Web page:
Chapter 10: The adjustment of global economic governance and China's role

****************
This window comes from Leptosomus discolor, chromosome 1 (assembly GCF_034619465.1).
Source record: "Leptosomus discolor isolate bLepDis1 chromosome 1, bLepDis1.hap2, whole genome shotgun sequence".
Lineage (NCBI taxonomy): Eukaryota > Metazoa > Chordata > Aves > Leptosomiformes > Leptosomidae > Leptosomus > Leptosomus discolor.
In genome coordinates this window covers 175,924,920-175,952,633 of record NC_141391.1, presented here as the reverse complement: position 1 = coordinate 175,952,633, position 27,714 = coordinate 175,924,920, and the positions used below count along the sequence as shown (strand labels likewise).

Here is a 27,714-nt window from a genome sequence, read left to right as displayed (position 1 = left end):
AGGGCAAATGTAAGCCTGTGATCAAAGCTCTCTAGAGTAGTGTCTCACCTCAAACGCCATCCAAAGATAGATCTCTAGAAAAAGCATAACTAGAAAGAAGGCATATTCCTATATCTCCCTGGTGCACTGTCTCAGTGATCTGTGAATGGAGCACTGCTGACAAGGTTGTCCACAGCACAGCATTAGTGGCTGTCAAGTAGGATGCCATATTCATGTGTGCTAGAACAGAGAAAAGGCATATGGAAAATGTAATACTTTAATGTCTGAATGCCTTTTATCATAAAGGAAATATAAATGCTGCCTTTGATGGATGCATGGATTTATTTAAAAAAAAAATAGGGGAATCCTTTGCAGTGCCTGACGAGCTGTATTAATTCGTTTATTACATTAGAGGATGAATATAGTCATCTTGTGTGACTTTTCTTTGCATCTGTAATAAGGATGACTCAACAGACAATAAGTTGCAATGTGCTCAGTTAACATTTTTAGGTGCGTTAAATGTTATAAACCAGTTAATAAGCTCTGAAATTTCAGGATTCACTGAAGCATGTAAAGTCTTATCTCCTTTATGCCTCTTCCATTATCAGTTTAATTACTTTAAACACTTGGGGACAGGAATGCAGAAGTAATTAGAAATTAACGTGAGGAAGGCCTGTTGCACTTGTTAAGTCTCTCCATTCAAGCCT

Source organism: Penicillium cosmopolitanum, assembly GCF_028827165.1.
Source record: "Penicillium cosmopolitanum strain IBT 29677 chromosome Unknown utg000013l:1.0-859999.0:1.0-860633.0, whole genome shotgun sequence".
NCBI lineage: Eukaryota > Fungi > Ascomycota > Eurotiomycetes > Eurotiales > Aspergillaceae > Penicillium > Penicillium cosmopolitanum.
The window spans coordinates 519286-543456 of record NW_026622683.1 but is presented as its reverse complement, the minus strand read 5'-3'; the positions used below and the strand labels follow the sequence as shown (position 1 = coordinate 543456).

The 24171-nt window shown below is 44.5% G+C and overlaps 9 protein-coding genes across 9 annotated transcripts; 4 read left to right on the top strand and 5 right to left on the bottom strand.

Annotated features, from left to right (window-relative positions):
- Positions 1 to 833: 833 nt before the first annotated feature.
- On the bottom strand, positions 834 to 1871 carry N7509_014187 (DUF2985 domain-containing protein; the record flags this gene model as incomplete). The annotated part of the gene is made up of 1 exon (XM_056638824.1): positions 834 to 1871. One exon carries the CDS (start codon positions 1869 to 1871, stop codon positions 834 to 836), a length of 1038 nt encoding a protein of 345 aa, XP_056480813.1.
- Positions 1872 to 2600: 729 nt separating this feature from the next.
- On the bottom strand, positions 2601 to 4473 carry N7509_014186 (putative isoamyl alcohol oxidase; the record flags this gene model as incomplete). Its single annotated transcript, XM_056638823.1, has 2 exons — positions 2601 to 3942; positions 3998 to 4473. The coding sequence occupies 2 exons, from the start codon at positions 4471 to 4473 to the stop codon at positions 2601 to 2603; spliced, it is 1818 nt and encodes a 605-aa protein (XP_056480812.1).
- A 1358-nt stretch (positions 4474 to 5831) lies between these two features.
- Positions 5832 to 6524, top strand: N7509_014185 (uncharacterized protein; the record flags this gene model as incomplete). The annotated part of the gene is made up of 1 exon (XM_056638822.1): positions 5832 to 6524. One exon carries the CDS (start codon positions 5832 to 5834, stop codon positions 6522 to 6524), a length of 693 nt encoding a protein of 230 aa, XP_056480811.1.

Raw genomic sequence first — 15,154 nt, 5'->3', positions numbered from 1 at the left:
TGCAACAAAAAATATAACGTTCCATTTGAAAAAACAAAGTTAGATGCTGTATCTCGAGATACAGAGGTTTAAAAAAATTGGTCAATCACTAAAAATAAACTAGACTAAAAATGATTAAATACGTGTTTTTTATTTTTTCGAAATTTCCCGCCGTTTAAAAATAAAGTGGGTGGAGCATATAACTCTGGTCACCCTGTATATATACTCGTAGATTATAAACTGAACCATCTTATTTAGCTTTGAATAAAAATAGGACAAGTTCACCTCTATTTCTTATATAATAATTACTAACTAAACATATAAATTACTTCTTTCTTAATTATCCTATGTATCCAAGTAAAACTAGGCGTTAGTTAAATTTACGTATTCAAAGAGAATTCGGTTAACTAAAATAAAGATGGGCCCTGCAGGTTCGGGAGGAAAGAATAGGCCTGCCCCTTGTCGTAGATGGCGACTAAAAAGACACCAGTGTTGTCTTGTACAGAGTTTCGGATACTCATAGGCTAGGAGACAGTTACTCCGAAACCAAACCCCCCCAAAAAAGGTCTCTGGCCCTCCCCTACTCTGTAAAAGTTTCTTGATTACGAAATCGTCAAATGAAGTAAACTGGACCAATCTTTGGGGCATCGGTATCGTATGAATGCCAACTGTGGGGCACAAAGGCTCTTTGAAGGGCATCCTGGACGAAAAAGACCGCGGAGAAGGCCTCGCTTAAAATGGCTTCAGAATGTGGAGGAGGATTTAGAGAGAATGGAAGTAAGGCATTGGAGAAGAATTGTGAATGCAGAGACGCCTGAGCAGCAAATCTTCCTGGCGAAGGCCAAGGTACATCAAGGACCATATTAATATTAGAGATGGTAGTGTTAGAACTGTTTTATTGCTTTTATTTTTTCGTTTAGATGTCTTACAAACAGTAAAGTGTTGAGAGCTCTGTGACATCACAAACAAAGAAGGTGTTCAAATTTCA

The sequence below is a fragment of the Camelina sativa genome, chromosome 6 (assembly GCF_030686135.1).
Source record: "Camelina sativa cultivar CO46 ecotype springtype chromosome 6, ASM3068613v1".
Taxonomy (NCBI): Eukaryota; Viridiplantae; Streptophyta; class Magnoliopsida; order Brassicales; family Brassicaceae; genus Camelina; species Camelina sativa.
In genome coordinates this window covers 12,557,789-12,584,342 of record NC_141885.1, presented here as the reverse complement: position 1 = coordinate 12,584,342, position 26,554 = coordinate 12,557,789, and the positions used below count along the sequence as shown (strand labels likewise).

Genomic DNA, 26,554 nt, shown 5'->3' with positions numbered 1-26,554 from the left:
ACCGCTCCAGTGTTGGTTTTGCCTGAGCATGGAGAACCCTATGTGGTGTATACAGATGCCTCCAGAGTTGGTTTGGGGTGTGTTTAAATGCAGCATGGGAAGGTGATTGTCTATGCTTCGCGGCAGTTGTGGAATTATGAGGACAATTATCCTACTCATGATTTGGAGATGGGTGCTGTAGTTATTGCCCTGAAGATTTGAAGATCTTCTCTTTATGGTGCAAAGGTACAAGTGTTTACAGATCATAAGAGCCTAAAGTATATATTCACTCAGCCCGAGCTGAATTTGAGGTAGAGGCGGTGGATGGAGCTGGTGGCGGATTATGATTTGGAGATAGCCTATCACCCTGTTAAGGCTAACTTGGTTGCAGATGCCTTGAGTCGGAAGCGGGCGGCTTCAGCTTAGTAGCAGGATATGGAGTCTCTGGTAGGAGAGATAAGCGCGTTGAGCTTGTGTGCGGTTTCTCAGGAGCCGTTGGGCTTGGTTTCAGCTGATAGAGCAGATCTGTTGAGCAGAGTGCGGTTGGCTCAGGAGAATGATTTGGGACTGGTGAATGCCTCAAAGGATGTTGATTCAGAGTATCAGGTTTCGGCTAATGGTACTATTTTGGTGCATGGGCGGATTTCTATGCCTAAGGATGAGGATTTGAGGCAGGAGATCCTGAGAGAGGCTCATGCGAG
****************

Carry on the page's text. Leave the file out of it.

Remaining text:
Against the backdrop of the global financial crisis, world economic governance regimes face long needed reforms. Generally speaking, the study of global economic governance includes two interlinked domains for consideration: a domestic and an international level. The first one represents the most basic level and refers to hard economic power. The latter adds the dimension of international institutions, pointing to the power distribution in global economic governance regimes. Both levels are co-dependent; though this does not imply that the accumulation of national power automatically influences the realm of international institutions. As a matter of fact, it will take much more time than expected for such effects to be realized. Due to the impact of the financial crisis, caused by Western states, the overall economic power of developed countries is in relative decline. However, their declining economic power does not have much impact on their status in international regimes. On the contrary, it seems that their situation could even be enhanced in the future. In the following decades, developed countries such as the US and the EU member states will still possess their traditional influence in global economic governance. Yet the key question for them is how to get along with emerging market economies and make global governance more effective. As for the developing countries, the emerging market economies have become to the forefront of global economic governance adjustment.
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